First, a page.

December 1st, 2012
Our Year in Reading 2012

In this special feature, we look back at some highlights of the reading we did in 2012.

Our Year in Reading 2012 Continues

December 1st, 2012
Our Year in Reading 2012 Continues

In this special feature, we look back at some highlights of the reading we did in 2012.

The Evolutionary: Barack Obama’s First Term in the White House

November 1st, 2012
The Evolutionary: Barack Obama’s First Term in the White House

Four years ago, Barack Obama won the U.S. presidency on a platform of hope and change. This month, as he fights for re-election, Greg Waldmann takes a detailed look at the incumbent’s first term.

A Hostage Worth Ransoming

September 1st, 2012
A Hostage Worth Ransoming

Who’s at fault for our disastrous politics — both parties? Not a chance, say Washington insiders Ornstein and Mann. Our resident politico fisks their analysis.

We Could Have Beaten Kennedy…

August 1st, 2012
LBJ-RFK-JFK

Lyndon Johnson rained destruction on Vietnam and championed civil rights, amassed a secret fortune and fought for the needy. His paradoxical life continues in the fourth volume of Robert Caro’s epic biography.

LOL, SRSLY?

May 1st, 2012
LOL, SRSLY?

MSNBC’s Rachel Maddow has made a career of joking about easy political targets – so what happens when she tries to deliver a factual inquiry of a serious subject? Nothing funny, as Greg Waldmann discovers.

Good Enough

April 1st, 2012
Good Enough

A new book takes readers back to a time when, according to historian Ira Shapiro, politics could sometimes be noble and senators could sometimes be giants.

Shore to Shore

March 1st, 2012
ewilson

For two generations, the great American critic and man of letters Edmund Wilson has been instructing and delighting his readers – and inspiring some of them to become critics themselves.

Romney After Florida

February 1st, 2012
Romney_2011_Paradise_Valley,_AZ

After a brutal six months, Mitt Romney has won Florida and almost certainly the GOP nomination. Democrats and Republicans are rightly focused on his record, but they’re each doing it for the wrong reasons.

The Apparatchik

February 1st, 2012
condoleezza-rice

For two terms, first as National Security Advisor and then as Secretary of State, Condoleezza Rice was the most – often the only – likeable face of the George W. Bush administration. But does this quintessential team player break ranks in her new memoir?

Sentimental Education

January 1st, 2012
Sentimental Education

Though most people don’t understand musical notation or the theory underlying it, nearly all classical music writing relies on it. Today, the initiate has a better option: YouTube.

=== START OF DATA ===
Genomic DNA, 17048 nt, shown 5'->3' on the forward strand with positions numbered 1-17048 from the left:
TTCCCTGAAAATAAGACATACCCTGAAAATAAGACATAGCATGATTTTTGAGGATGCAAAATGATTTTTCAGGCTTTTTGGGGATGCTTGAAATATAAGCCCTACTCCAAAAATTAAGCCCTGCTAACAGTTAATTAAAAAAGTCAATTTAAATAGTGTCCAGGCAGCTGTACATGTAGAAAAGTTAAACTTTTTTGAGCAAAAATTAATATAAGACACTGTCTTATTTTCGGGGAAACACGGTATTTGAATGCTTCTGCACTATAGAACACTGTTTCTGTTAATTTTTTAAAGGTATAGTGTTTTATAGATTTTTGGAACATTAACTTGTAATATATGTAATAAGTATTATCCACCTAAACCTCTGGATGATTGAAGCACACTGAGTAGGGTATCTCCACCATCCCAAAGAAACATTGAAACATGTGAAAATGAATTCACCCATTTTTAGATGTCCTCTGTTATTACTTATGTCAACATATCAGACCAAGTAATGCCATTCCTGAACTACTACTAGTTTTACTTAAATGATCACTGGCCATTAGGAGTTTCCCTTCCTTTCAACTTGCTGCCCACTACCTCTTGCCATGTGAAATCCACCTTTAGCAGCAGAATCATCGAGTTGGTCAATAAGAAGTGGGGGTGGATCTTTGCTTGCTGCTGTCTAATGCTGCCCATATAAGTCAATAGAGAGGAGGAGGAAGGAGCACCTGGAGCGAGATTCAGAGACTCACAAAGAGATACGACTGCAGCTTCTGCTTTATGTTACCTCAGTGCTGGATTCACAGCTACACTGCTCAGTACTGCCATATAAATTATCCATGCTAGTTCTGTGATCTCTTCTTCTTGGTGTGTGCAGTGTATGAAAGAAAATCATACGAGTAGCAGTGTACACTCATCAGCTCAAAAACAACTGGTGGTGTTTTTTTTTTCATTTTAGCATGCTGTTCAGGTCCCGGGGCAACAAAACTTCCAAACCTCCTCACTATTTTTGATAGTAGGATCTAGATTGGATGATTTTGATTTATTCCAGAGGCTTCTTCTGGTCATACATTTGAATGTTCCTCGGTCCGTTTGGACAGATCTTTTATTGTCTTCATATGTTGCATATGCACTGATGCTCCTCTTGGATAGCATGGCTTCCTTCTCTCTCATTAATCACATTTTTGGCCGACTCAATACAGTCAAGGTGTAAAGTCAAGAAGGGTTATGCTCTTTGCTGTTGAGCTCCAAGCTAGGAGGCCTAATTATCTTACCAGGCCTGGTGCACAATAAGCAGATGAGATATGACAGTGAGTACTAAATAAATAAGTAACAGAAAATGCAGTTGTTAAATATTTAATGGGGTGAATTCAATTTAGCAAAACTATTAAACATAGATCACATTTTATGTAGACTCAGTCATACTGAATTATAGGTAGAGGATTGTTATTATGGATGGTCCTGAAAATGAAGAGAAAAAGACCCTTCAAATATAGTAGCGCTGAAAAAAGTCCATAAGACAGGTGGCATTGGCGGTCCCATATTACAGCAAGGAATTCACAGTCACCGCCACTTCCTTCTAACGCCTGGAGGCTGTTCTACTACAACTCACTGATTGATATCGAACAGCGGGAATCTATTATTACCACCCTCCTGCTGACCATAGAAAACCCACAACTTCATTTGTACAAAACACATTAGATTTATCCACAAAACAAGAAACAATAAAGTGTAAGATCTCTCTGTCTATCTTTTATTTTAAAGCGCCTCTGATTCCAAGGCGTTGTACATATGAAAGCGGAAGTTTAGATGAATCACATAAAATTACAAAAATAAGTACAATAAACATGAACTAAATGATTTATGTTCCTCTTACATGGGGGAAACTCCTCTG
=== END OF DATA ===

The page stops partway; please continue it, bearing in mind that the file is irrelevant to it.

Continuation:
Our Year in Reading

December 1st, 2011
narrow-road-to-the-interior-paperback-book

In this special feature, we look back at some highlights of the reading we did in 2011

Our Year in Reading Goes On

December 1st, 2011
festhitler

More highlights from our 2011 reading

A Heartbeat Away

November 1st, 2011
Dick Cheney

John Nance Garner famously referred to the vice presidency as being not worth a bucket of warm, er, spit – and yet, during the two terms of George W. Bush, Dick Cheney used that office to wield unprecedented power. The former vice president writes an unapologetic memoir.

Summer Reading 2011

July 1st, 2011
hbo-rome-2

In this year’s special feature, our team of avid readers offered some suggestions for books a little off the beaten path of summer blockbusters.

Summer Reading 2011 Goes On

July 1st, 2011
lindbergh

More of this year’s special feature, where we offered some less predictable ideas for books to tuck into your beach tote or suitcase.

A False Quarrel

March 1st, 2011
Sari Nusseibeh

The Israeli-Palestinian conflict seems depressingly intractable, an impasse without end. A new book offers a hypothetical solution, but is it foolish idealism, unworkable pragmatism – or a desperately innovative kind of hope?

Duel

January 1st, 2011
Duel

Nixon’s crimes are known to us all. A new book reveals that his biggest tormentor in the media committed a few of them himself.

How, Not If

July 1st, 2010
How, Not If

The so-called Tea Party would like to dump President Obama in Boston Harbor – but even ordinary politicians often misunderstand him. The reasons are simpler than you think.

Playing the Shadow Game

February 1st, 2010
first_intifada

Since the days of T.E. Lawrence, reporters have been providing the West with carefully-wrought (or overwrought) tales of the Middle East. A new book comments on the excesses–and maybe commits a few too.